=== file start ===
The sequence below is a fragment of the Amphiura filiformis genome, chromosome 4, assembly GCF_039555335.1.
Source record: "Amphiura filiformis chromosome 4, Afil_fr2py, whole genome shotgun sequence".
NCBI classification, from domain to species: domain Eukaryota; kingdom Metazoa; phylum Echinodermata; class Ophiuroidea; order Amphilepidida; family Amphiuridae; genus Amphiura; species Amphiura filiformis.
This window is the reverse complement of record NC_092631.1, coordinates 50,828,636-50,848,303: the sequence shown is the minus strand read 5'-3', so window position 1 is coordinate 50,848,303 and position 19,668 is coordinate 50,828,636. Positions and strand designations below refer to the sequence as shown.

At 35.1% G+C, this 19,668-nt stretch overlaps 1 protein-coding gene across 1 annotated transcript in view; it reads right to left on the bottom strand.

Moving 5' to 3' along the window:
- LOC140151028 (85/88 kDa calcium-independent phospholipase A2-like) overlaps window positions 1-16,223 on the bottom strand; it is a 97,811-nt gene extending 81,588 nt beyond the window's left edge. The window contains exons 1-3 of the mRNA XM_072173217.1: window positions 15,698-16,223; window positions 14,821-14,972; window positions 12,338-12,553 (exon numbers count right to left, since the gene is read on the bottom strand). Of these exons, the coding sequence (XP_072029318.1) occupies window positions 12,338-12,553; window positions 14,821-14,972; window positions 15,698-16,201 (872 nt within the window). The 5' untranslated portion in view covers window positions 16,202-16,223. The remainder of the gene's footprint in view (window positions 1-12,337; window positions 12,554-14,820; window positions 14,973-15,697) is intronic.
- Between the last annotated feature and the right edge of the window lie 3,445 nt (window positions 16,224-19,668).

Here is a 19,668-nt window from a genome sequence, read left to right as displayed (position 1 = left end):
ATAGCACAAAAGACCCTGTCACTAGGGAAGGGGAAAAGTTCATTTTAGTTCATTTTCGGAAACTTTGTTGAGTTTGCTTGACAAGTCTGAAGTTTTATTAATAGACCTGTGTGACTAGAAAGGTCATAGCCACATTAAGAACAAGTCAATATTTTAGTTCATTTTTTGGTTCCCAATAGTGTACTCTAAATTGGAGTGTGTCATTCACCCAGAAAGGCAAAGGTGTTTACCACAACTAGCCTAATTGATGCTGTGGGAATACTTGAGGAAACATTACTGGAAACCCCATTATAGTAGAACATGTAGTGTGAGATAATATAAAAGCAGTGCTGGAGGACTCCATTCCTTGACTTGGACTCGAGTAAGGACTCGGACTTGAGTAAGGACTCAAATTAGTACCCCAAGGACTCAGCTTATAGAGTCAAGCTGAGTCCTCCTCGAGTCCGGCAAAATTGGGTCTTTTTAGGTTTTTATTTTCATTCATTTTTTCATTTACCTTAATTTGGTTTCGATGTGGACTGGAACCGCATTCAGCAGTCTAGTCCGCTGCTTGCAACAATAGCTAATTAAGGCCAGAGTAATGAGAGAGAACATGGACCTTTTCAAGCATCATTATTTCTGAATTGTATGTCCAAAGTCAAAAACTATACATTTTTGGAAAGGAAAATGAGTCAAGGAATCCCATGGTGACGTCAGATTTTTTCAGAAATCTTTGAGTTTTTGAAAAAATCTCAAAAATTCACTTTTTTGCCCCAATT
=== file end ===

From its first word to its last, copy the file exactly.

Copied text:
The sequence below is a fragment of the Amphiura filiformis genome, chromosome 4, assembly GCF_039555335.1.
Source record: "Amphiura filiformis chromosome 4, Afil_fr2py, whole genome shotgun sequence".
NCBI classification, from domain to species: domain Eukaryota; kingdom Metazoa; phylum Echinodermata; class Ophiuroidea; order Amphilepidida; family Amphiuridae; genus Amphiura; species Amphiura filiformis.
This window is the reverse complement of record NC_092631.1, coordinates 50,828,636-50,848,303: the sequence shown is the minus strand read 5'-3', so window position 1 is coordinate 50,848,303 and position 19,668 is coordinate 50,828,636. Positions and strand designations below refer to the sequence as shown.

At 35.1% G+C, this 19,668-nt stretch overlaps 1 protein-coding gene across 1 annotated transcript in view; it reads right to left on the bottom strand.

Moving 5' to 3' along the window:
- LOC140151028 (85/88 kDa calcium-independent phospholipase A2-like) overlaps window positions 1-16,223 on the bottom strand; it is a 97,811-nt gene extending 81,588 nt beyond the window's left edge. The window contains exons 1-3 of the mRNA XM_072173217.1: window positions 15,698-16,223; window positions 14,821-14,972; window positions 12,338-12,553 (exon numbers count right to left, since the gene is read on the bottom strand). Of these exons, the coding sequence (XP_072029318.1) occupies window positions 12,338-12,553; window positions 14,821-14,972; window positions 15,698-16,201 (872 nt within the window). The 5' untranslated portion in view covers window positions 16,202-16,223. The remainder of the gene's footprint in view (window positions 1-12,337; window positions 12,554-14,820; window positions 14,973-15,697) is intronic.
- Between the last annotated feature and the right edge of the window lie 3,445 nt (window positions 16,224-19,668).

Here is a 19,668-nt window from a genome sequence, read left to right as displayed (position 1 = left end):
ATAGCACAAAAGACCCTGTCACTAGGGAAGGGGAAAAGTTCATTTTAGTTCATTTTCGGAAACTTTGTTGAGTTTGCTTGACAAGTCTGAAGTTTTATTAATAGACCTGTGTGACTAGAAAGGTCATAGCCACATTAAGAACAAGTCAATATTTTAGTTCATTTTTTGGTTCCCAATAGTGTACTCTAAATTGGAGTGTGTCATTCACCCAGAAAGGCAAAGGTGTTTACCACAACTAGCCTAATTGATGCTGTGGGAATACTTGAGGAAACATTACTGGAAACCCCATTATAGTAGAACATGTAGTGTGAGATAATATAAAAGCAGTGCTGGAGGACTCCATTCCTTGACTTGGACTCGAGTAAGGACTCGGACTTGAGTAAGGACTCAAATTAGTACCCCAAGGACTCAGCTTATAGAGTCAAGCTGAGTCCTCCTCGAGTCCGGCAAAATTGGGTCTTTTTAGGTTTTTATTTTCATTCATTTTTTCATTTACCTTAATTTGGTTTCGATGTGGACTGGAACCGCATTCAGCAGTCTAGTCCGCTGCTTGCAACAATAGCTAATTAAGGCCAGAGTAATGAGAGAGAACATGGACCTTTTCAAGCATCATTATTTCTGAATTGTATGTCCAAAGTCAAAAACTATACATTTTTGGAAAGGAAAATGAGTCAAGGAATCCCATGGTGACGTCAGATTTTTTCAGAAATCTTTGAGTTTTTGAAAAAATCTCAAAAATTCACTTTTTTGCCCCAATT